Action Taken toward a Resolution:

On December 10, the Chair of the Faculty Senate gave a report concerning this Constituent Concern, summarized here:

During our meeting with Provost Chilton, we expressed to her the concerns that many faculty believe that “regional” is a pejorative term.  She replied that she believes the term describes certain campuses’ strengths but also went on to say the term “regional” starts the conversation.  She is open to suggestions as to how campuses are distinct.  Also, faculty are free to contact the provost’s office and communicate with her how they might describe some of the campuses within the WSU system.  Finally, the provost said she would talk with the chancellors of the respective campuses as well concerning this issue.

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Spring Break

We understand the goal the WSU administration wants to accomplish by canceling spring break. And we understand they made this decision based on the concern of spreading COVID and bringing back more cases because we also share those concerns. But the logic is skewed, misguided, misinformed, and focusing on the wrong thing.

Instead, WSU should be implementing repercussions for the people who choose to party or not wear masks despite WSU’s COVID policy. Other universities have implemented punishments for people they discover not following their policies. For example, NMSU mandates a day-long zoom class with an essay for first-time offenders. As far as I know, WSU isn’t doing this; there aren’t consequences for people who don’t follow policy.

WSU shouldn’t be making significant decisions that affect the ability of students to perform without their input. And this is the biggest problem; students didn’t get the chance even to debate the topic. We are paying for an education; we should get a say in decisions like this.

I have Graduate students in our department from all different campuses contacting me because they believe this is an unfair decision based solely on the fact that irresponsible students could potentially make the wrong decisions. They feel like, and I think most of us can agree, they are being punished for the actions of the few students who have made bad decisions and WSU has failed to admonish immediately.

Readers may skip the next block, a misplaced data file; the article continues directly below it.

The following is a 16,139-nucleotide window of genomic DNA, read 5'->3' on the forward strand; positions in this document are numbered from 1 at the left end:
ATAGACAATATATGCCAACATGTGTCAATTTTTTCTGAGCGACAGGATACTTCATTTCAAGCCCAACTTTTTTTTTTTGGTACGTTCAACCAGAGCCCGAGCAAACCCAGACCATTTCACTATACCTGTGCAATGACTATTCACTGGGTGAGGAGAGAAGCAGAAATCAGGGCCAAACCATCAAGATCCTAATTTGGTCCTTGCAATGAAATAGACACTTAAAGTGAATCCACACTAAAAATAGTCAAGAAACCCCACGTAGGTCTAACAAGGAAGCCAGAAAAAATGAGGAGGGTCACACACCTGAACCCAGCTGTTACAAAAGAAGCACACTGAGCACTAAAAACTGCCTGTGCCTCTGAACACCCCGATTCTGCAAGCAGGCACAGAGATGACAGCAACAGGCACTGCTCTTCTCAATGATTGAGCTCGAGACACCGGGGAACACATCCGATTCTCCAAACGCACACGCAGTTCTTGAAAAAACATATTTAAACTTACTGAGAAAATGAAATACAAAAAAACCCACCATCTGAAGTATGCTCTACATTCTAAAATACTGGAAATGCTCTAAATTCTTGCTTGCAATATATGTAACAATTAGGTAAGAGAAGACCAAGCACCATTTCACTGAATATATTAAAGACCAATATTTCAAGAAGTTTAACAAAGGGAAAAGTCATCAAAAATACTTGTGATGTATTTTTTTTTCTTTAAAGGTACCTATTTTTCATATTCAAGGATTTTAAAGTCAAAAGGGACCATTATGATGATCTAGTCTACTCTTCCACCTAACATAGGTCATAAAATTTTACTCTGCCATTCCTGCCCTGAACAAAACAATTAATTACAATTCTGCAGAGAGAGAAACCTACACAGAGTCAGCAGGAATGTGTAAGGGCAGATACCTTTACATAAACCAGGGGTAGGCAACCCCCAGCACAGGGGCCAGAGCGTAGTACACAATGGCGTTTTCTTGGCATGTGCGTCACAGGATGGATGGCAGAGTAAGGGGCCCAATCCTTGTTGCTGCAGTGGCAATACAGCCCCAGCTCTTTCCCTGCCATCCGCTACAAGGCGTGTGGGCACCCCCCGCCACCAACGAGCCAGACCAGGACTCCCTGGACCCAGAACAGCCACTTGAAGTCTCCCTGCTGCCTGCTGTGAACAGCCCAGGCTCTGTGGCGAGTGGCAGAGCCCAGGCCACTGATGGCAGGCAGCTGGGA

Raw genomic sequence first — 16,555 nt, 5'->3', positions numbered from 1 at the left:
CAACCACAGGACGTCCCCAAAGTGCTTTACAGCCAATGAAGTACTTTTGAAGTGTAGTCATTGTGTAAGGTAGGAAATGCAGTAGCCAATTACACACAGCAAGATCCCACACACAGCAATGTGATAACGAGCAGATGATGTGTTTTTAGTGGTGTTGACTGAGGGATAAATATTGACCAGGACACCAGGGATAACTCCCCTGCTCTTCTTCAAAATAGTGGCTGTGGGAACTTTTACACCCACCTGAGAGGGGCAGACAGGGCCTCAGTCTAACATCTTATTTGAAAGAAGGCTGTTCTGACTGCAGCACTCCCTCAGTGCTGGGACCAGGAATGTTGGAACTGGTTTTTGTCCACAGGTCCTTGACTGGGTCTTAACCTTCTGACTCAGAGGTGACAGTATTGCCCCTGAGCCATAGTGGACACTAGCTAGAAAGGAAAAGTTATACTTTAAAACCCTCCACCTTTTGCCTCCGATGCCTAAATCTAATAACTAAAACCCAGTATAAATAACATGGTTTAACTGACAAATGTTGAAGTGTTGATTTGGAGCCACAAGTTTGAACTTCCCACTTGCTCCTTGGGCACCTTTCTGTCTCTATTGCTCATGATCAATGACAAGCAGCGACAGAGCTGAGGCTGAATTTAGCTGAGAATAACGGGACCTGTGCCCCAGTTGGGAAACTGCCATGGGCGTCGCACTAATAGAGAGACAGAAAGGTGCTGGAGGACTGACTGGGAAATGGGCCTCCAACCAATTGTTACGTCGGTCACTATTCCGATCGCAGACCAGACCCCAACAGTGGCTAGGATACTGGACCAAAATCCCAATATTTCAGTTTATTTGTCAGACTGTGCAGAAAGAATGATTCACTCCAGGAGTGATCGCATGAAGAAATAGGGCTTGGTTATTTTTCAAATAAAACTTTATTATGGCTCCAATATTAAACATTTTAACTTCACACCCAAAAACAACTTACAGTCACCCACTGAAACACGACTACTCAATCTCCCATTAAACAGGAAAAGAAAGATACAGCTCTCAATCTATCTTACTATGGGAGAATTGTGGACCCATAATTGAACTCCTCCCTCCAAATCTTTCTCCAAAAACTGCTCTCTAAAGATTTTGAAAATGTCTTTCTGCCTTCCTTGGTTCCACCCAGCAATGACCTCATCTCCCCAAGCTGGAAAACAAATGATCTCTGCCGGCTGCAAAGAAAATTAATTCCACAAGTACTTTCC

Our students need the mental break that comes with spring break, but that isn’t the only reason why spring break is essential.

Parents (both faculty and students) expect to spend that time with their children and not need childcare during that week.

Many students go back to their family doctor or dentist for annual check-ups during this time too.

Not to mention it is a time for students and faculty to catch up on work without having new things added to the workload the next day or have an exam immediately afterward. Spring break is prime grant writing time. Without time to write grants, research doesn’t get funded.

TAs and faculty often take this time to grade reports/essays during spring break, and classes are planned with this in mind. It would take at least twice as long to grade all of those reports/essays when school is in session.

Researchers use spring break to go out into the field to collect data.

And prelims are often scheduled right after spring break, so Ph.D. students use it as a time to study for those.

Response:  This COVID-19 emergency measure was put forward from the Provost’s Office, discussed during the September 24 and October 8 Faculty Senate meetings and then passed by the Faculty Senate on October 8.

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Cancellation of spring break

This is an extreme decision made with zero input from students. This is a huge inequitable practice that will cause more harm than good for students. By letting this decision pass, you are putting your students last.

Response:  This COVID-19 emergency measure was put forward from the Provost’s Office, discussed during the September 24 and October 8 Faculty Senate meetings and then passed by the Faculty Senate on October 8.